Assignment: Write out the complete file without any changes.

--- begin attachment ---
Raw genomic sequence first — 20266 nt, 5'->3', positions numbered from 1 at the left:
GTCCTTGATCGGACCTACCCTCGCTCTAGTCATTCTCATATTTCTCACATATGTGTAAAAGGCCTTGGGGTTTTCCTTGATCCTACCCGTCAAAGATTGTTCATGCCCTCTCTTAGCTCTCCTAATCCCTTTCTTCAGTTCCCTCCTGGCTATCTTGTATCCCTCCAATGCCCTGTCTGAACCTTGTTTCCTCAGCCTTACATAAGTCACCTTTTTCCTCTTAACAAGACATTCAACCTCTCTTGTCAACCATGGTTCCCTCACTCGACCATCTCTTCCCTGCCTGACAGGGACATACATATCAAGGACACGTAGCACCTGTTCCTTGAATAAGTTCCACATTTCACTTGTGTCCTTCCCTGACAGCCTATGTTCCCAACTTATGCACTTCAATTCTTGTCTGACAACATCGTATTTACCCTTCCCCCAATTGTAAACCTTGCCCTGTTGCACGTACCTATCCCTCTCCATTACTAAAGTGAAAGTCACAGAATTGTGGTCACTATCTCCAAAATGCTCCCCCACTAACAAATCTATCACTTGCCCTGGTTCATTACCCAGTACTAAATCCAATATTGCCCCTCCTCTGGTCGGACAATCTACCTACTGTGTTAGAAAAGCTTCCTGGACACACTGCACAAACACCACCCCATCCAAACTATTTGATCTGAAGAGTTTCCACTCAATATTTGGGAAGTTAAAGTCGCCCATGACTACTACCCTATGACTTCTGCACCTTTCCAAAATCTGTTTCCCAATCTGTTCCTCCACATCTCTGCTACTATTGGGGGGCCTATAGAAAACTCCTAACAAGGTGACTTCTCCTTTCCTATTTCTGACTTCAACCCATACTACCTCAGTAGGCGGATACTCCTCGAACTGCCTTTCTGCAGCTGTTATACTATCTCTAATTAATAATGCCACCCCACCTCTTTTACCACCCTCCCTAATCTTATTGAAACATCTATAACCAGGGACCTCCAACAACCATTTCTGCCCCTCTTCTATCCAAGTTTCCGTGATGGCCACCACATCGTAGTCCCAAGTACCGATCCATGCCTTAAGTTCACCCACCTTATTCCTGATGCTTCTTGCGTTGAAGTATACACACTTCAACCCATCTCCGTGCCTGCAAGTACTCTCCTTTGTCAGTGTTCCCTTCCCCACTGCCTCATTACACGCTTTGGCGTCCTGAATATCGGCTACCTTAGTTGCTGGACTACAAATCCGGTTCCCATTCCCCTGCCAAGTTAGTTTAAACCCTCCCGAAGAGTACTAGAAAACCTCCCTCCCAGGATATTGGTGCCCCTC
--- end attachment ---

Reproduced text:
Raw genomic sequence first — 20266 nt, 5'->3', positions numbered from 1 at the left:
GTCCTTGATCGGACCTACCCTCGCTCTAGTCATTCTCATATTTCTCACATATGTGTAAAAGGCCTTGGGGTTTTCCTTGATCCTACCCGTCAAAGATTGTTCATGCCCTCTCTTAGCTCTCCTAATCCCTTTCTTCAGTTCCCTCCTGGCTATCTTGTATCCCTCCAATGCCCTGTCTGAACCTTGTTTCCTCAGCCTTACATAAGTCACCTTTTTCCTCTTAACAAGACATTCAACCTCTCTTGTCAACCATGGTTCCCTCACTCGACCATCTCTTCCCTGCCTGACAGGGACATACATATCAAGGACACGTAGCACCTGTTCCTTGAATAAGTTCCACATTTCACTTGTGTCCTTCCCTGACAGCCTATGTTCCCAACTTATGCACTTCAATTCTTGTCTGACAACATCGTATTTACCCTTCCCCCAATTGTAAACCTTGCCCTGTTGCACGTACCTATCCCTCTCCATTACTAAAGTGAAAGTCACAGAATTGTGGTCACTATCTCCAAAATGCTCCCCCACTAACAAATCTATCACTTGCCCTGGTTCATTACCCAGTACTAAATCCAATATTGCCCCTCCTCTGGTCGGACAATCTACCTACTGTGTTAGAAAAGCTTCCTGGACACACTGCACAAACACCACCCCATCCAAACTATTTGATCTGAAGAGTTTCCACTCAATATTTGGGAAGTTAAAGTCGCCCATGACTACTACCCTATGACTTCTGCACCTTTCCAAAATCTGTTTCCCAATCTGTTCCTCCACATCTCTGCTACTATTGGGGGGCCTATAGAAAACTCCTAACAAGGTGACTTCTCCTTTCCTATTTCTGACTTCAACCCATACTACCTCAGTAGGCGGATACTCCTCGAACTGCCTTTCTGCAGCTGTTATACTATCTCTAATTAATAATGCCACCCCACCTCTTTTACCACCCTCCCTAATCTTATTGAAACATCTATAACCAGGGACCTCCAACAACCATTTCTGCCCCTCTTCTATCCAAGTTTCCGTGATGGCCACCACATCGTAGTCCCAAGTACCGATCCATGCCTTAAGTTCACCCACCTTATTCCTGATGCTTCTTGCGTTGAAGTATACACACTTCAACCCATCTCCGTGCCTGCAAGTACTCTCCTTTGTCAGTGTTCCCTTCCCCACTGCCTCATTACACGCTTTGGCGTCCTGAATATCGGCTACCTTAGTTGCTGGACTACAAATCCGGTTCCCATTCCCCTGCCAAGTTAGTTTAAACCCTCCCGAAGAGTACTAGAAAACCTCCCTCCCAGGATATTGGTGCCCCTC